“Yes,” she grumbled, watching her slipper clad toe trace the ivy pattern on the carpet below.
“Georgiana! He is so handsome! All of those complaints you listed were attempts to gain your attention. What if he meant what he said?” Her eyes glazed and her voice held a faint, dreamy quality Georgiana had never heard. “What if he has been waiting all this time for you to come out?”
“I am certain he was never truly enamoured of me.” Lydia opened her mouth and Georgiana rushed forward to cover it with her palm. “Even if he was, that was a long time ago. With the exception of a Christmas here and there, he has been in Ireland since he completed Oxford. I am certain he has long since forgotten me.” She removed her hand and sat upon the edge of the mattress.
“What if he still loves you?”
“He does not love me, and if he once did, ‘tis a good thing he came to his senses. If you will remember, I do not plan to marry.”
“You cannot allow one bad experience to dictate your life.”
Georgiana glared into Lydia’s eyes. “I would never expect you to understand what occurred or how it has affected me since.”
Lydia took her hands. “I have heard your nightmares. I am assuming it was the man who proposed who hurt you so dreadfully.” She paused, but Georgiana would not meet her eyes. Instead, she studied the fire as each tendril of flame curled upwards, changed colour, and wavered before it tapered to a curved point. How much did Lydia know? “If you continue to shun the world, you allow him influence over your future—he is still a part of your life. He deserves no such attention.”
Her stomach tightened and churned. How could flighty, immature Lydia have proven to be so discerning?
“Do not stare at me so. I learnt a great deal while I sat in solitude and observed those around me. I can now understand why Lizzy is so often occupied by the activity. I also have little to do but think when I am awakened due to your dreams.”
She swallowed the sick that had risen in her throat. “You could have removed to your own bedchamber.” Her voice was weak and shaky. Lord, but she hated when she was feeble-minded!
“I considered doing as much, yet you were so terrified, I could not leave your side. Instead, I remained and held your hand.”
Her vision blurred, and she blinked hard, looking anywhere but at Lydia. She would not cry! “What do you believe happened?” whispered Georgiana.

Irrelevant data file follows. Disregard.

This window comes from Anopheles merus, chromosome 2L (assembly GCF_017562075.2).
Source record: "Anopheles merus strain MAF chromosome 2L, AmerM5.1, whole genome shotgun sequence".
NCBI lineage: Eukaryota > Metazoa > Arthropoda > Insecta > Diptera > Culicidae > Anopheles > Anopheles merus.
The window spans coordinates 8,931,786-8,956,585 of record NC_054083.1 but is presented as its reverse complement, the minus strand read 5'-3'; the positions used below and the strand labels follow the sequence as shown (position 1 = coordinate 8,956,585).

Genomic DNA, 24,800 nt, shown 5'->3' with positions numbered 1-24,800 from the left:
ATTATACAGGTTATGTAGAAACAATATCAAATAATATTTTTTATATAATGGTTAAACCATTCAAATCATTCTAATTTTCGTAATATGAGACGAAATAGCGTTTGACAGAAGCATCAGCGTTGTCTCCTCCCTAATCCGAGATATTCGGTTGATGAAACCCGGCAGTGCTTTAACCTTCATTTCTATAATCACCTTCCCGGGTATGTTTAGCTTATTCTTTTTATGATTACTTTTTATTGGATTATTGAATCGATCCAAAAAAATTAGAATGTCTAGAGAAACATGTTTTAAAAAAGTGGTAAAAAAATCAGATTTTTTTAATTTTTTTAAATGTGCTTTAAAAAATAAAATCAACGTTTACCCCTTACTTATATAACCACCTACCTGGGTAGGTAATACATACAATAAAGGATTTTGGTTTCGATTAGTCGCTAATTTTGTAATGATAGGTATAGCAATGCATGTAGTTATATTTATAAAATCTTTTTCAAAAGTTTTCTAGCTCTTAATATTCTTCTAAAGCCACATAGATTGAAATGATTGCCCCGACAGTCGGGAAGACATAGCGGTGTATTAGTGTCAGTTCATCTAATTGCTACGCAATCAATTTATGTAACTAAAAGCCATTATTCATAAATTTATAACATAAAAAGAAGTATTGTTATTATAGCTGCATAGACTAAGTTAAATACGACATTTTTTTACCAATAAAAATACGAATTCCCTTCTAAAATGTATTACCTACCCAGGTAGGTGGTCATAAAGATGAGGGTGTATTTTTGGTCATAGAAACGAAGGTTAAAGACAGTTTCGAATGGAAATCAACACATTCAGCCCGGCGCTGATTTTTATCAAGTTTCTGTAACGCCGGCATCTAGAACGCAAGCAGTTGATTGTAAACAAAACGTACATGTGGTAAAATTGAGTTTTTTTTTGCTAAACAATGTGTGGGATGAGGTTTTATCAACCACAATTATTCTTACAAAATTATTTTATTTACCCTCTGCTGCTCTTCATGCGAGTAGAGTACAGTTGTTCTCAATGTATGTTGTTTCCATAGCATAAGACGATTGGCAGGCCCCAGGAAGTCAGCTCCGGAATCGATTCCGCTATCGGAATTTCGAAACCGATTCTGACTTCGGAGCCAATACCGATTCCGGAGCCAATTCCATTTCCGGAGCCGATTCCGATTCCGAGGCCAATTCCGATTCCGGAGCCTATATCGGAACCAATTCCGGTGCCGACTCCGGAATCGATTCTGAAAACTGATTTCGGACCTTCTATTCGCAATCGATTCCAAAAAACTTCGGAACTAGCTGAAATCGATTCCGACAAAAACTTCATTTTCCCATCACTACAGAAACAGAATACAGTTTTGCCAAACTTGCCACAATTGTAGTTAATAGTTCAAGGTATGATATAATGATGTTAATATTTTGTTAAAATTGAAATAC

“I am not certain, but I hope one day you might trust me enough to tell me.” Lydia’s head tilted. “I want to know more about Lord Sele.”
Georgiana groaned. “Nathaniel. Fitzwilliam calls him Sele since we have grown, but when we were children, he was Nathaniel.”
“Was he handsome?” Lydia bit her lip with a smile.
“He looked much the same as he does now.”
She rolled her eyes. “Tosh! He is sure to be taller than he was then, and I doubt his shoulders were so broad or that he could grow a beard.”
Her lips tugged upwards on each end. “Well, of course not, but whether he was handsome or not was irrelevant because he was the most infuriating boy. I was once so irritated by his presumption I kicked him in the shin.”
Lydia rolled back onto the bed in a fit of giggles. “Why?”
“As I mentioned before, he insisted he would marry me.”
“If he made such a proclamation to me, I would not argue one jot!”
A light knock made them both turn towards the door.
A maid entered. “I beg your pardon, miss, but Mrs. Darcy asked me to tell you of Colonel Fitzwilliam’s arrival.”
They rose from the bed, straightened their appearance before the mirror, and hastened to the drawing room where Lizzy stood near the fire speaking with Richard and an unknown lady. Georgiana made an abrupt halt.
Richard held out his arm. “Georgiana, I would like you to meet my betrothed.” Her eyes pained her they bulged so. Richard was marrying? Why had he not said as much yesterday when they were a small family party rather than shock her with the information in company? She put a tentative foot forward, but a hand grabbed her elbow and hauled her in their direction.
She shook herself free. “Lydia, I can walk on my own.”
When she approached, Richard steered the lady to step closer. “Miss Julia Raeburn, I would like you to meet my cousin, Miss Georgiana Darcy.” He gestured towards Lydia. “And this young lady is Lizzy’s sister, Miss Lydia Bennet.”
Once the ladies all curtseyed, Miss Raeburn glanced to Richard and back to them. “I am pleased to meet the both of you. I have heard much of you, Miss Darcy, and I anticipate knowing you better.”
A painful jab to her ribs prompted her to jump. “Yes, congratulations, Richard.” She stepped forward and kissed him upon the cheek. “Forgive me. My cousin has been quite circumspect. I had no idea he was planning to marry.”
Richard’s expression softened as he smiled at Miss Raeburn. “I hope you will forgive me, but we have been betrothed for nigh on two months. I wished to tell you in person, so I requested your brother not say a word. I thought the announcement would be better with Julia present, so I delayed until today. We set the date for when we knew you could be in attendance, so we marry in a fortnight.”
A fortnight! “Is it to be a grand wedding?”